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7 Fascinating Facts About Obelisks

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The first thing you might not know about obelisks is what they are. If you have ever visited the Washington Monument, however, or walked across the Place de la Concorde in Paris, or seen any rendering of ancient Egypt in its glory, you are very familiar with obelisks: vertical stone columns that taper as they rise, topped by a pyramid. Washington’s Monument and the Fascinating History of the Obelisk, by John Steele Gordon, is an absorbing account of the obelisk’s place in human civilization. Here are seven things revealed by Gordon that you might not know about obelisks.

1. THEY WERE BUILT BY THE ANCIENT EGYPTIANS, THOUGH ONLY A FEW REMAIN IN EGYPT.

The ancient Egyptians placed pairs of obelisks at the entrances of their temples. According to Gordon, the columns were associated with the Egyptian sun god, and perhaps represented rays of light. They were often topped with gold, or a natural gold-and-silver alloy called electrum, in order to catch the first rays of the morning light. Twenty-eight Egyptian obelisks remain standing, though only six of them are in Egypt. The rest are scattered across the globe, either gifts from the Egyptian government or plunder by foreign invaders.

2. AN OBELISK WAS USED IN THE FIRST CALCULATION OF THE CIRCUMFERENCE OF THE EARTH.

Around 250 B.C., a Greek philosopher named Eratosthenes used an obelisk to calculate the circumference of the Earth. He knew that at noon on the Summer Solstice, obelisks in the city of Swenet (modern day Aswan) would cast no shadow because the sun would be directly overhead (or zero degrees up). He also knew that at that very same time in Alexandria, obelisks did cast shadows. Measuring that shadow against the tip of the obelisk, he came to the conclusion that the difference in degrees between Alexandria and Swenet: seven degrees, 14 minutes—one-fiftieth the circumference of a circle. He applied the physical distance between the two cities and concluded that the circumference of the Earth was (in modern units) 40,000 kilometers. This isn’t the correct number, though his methods were perfect: at the time it was impossible to know the precise distance between Alexandria and Swenet.

If we apply Eratosthenes's formula today, we get a number astonishingly close to the actual circumference of the Earth. In fact, even his inexact figure was more precise than the one used by Christopher Columbus 1700 years later. Had he used Eratosthenes’s estimation, Columbus would have known immediately that he hadn’t reached India.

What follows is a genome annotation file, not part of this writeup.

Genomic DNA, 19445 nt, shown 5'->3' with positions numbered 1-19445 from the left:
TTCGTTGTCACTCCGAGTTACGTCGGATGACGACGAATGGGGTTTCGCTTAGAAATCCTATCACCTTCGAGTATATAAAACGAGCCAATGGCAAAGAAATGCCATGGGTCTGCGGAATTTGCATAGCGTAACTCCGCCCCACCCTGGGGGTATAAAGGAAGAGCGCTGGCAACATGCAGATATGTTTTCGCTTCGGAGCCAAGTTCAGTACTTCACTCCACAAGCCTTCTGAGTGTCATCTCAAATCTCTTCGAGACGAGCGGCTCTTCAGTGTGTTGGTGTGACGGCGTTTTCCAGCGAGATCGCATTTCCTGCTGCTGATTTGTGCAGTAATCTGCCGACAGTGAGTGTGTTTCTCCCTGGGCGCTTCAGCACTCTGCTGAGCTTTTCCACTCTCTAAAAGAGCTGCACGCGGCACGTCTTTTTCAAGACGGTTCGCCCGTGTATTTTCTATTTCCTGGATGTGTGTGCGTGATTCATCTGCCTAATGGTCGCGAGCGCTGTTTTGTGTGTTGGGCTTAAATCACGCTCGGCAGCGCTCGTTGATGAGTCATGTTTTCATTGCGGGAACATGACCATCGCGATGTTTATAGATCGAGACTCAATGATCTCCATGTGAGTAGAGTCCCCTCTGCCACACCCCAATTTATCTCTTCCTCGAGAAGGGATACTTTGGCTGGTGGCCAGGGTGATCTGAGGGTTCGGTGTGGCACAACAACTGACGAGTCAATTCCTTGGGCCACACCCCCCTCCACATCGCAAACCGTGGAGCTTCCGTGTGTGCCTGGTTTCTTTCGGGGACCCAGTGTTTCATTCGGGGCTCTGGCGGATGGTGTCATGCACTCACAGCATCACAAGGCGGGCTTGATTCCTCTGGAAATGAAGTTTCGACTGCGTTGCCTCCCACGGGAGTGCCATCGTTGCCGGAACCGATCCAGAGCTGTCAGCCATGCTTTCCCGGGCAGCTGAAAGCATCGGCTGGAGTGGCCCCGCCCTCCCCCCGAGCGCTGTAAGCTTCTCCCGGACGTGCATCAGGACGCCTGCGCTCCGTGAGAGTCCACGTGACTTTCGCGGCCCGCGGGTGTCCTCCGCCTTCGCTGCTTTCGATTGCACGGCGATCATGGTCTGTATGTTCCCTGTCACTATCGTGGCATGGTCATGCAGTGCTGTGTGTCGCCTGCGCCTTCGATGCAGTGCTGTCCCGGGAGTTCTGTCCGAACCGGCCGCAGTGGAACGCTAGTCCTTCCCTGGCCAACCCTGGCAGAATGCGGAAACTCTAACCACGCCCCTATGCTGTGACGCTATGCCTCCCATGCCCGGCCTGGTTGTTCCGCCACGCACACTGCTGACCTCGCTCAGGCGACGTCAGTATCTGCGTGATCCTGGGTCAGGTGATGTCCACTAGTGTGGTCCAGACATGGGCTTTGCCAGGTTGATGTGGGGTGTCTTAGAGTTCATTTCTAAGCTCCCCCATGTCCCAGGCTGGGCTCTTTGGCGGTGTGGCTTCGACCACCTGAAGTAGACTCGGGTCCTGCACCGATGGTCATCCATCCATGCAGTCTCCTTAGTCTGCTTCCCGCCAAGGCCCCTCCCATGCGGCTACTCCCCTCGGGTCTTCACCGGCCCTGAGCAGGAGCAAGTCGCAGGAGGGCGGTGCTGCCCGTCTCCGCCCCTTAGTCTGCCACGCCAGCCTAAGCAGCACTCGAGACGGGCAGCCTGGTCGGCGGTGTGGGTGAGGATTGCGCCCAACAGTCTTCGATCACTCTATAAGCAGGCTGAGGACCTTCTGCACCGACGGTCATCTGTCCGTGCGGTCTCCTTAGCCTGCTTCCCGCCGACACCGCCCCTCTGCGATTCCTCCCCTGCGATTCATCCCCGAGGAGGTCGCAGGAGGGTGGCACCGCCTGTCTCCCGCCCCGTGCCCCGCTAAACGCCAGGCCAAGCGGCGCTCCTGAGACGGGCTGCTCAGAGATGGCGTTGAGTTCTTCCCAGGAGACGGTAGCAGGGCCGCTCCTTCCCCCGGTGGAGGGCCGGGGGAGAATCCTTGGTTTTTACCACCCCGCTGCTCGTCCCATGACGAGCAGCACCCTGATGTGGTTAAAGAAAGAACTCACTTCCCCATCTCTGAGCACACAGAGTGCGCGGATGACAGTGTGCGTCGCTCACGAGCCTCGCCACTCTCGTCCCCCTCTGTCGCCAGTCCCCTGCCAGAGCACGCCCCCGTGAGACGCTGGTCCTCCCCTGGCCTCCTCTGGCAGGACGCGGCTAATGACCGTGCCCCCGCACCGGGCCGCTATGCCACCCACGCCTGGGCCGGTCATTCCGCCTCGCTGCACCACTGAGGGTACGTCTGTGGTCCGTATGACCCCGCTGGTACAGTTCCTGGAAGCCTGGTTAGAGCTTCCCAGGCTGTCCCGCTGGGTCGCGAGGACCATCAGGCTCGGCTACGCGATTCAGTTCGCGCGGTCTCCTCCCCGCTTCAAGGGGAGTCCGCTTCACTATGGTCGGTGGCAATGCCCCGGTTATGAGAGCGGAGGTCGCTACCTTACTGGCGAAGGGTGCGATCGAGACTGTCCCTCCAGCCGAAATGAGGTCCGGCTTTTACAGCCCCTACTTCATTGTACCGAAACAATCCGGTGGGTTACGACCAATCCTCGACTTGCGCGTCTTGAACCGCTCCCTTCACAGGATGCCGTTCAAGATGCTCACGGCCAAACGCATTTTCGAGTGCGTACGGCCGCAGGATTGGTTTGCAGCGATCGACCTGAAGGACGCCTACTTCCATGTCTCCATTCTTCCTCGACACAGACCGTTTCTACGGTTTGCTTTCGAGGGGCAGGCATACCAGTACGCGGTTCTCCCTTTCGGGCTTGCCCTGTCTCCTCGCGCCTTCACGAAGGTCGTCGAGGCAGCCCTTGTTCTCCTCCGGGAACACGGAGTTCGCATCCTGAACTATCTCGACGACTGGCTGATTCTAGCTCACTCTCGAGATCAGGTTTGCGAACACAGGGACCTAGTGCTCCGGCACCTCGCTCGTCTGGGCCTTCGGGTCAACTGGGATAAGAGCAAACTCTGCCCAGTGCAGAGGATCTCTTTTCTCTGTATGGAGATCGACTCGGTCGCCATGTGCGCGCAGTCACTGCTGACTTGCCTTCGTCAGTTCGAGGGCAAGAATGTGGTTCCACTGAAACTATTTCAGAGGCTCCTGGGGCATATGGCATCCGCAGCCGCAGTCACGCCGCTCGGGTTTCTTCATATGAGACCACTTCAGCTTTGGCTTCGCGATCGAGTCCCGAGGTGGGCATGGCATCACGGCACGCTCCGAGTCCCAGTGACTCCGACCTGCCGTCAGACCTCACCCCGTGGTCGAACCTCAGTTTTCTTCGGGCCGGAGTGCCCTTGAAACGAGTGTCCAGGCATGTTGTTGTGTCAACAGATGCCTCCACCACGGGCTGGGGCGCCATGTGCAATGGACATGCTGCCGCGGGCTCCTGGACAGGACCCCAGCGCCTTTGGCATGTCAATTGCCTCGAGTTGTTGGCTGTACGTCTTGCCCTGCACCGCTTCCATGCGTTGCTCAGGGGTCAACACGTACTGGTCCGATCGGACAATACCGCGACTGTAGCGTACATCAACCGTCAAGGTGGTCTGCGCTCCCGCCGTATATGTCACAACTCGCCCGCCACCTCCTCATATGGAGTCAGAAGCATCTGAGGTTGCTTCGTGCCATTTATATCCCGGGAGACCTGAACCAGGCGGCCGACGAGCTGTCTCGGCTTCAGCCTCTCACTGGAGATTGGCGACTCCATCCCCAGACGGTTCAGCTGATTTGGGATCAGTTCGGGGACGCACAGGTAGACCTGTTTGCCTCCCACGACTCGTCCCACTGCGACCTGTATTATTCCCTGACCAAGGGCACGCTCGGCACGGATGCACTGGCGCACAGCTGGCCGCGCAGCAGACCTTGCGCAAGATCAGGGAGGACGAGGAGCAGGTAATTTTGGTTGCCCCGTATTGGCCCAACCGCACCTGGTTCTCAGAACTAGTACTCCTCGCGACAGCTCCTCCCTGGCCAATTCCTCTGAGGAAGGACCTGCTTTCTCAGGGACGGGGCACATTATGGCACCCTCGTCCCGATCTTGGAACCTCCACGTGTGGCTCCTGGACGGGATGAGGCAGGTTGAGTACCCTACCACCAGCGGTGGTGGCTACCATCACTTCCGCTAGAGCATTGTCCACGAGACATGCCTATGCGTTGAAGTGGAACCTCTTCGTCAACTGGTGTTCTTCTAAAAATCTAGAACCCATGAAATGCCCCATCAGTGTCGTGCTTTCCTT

3. TRUE OBELISKS ARE MADE OF A SINGLE PIECE OF STONE.

True obelisks as conceived by the ancient Egyptians are “monolithic,” or made from a single piece of stone. (The literal translation of monolith—a Greek word—is “one stone.” On that note, the word “obelisk” is also Greek, derived from obeliskos, or skewer. An ancient Egyptian would have called an obelisk a tekhen.) The obelisk at the center of Place de la Concorde, for example, is monolithic. It is 3300 years old and once marked the entrance to the Temple of Thebes in Egypt. So difficult is the feat of building a monolithic obelisk that Pharaoh Hatshepsut had inscribed at the base of one of her obelisks the proud declaration: “without seam, without joining together.”

4. THEY WERE REALLY, REALLY HARD TO BUILD.

Nobody knows exactly why obelisks were built, or even how. Granite is really hard—a 6.5 on the Mohs scale (diamond being a 10)—and to shape it, you need something even harder. The metals available at the time were either too soft (gold, copper, bronze) or too difficult to use for tools (iron’s melting point is 1,538 °C; the Egyptians wouldn’t have iron smelting until 600 B.C.).

The Egyptians likely used balls of dolerite to shape the obelisks, which, Gordon notes, would have required “an infinity of human effort.” Hundreds of workers would have each had to pound granite into shape using dolerite balls that weighed up to 12 pounds. This doesn’t even address the issue of how one might move a 100-foot, 400-ton column from the quarry to its destination. While there are many hypotheses, nobody knows precisely how they did it.

5. AN OBELISK HELPED ARCHAEOLOGISTS TRANSLATE HIEROGLYPHICS.

Until the 19th century, hieroglyphics were thought to be untranslatable—mystical symbols with no coherent message beneath. Jean-François Champollion, a French Egyptologist and linguist, thought differently, and made it his life’s purpose to figure them out. His first success came from the Rosetta Stone, from which he divined the name “Ptolemy” from the symbols. In 1819, “Ptolemy” was also discovered written on an obelisk which had just been brought back to England—the Philae obelisk. The “p,” “o,” and “l” on the obelisk also featured elsewhere on it, in the perfect spots to spell the name “Cleopatra.” (Not that Cleopatra; the much earlier Queen Cleopatra IX of Ptolemy.) With those clues, and using this obelisk, Champollion managed to crack the mysterious code of hieroglyphics, translating their words and thus unlocking the secrets of ancient Egypt. (Almost 200 years later, the European Space Agency’s mission to land a spacecraft on a comet commemorated these events; the spacecraft is named Rosetta. The lander is named Philae.)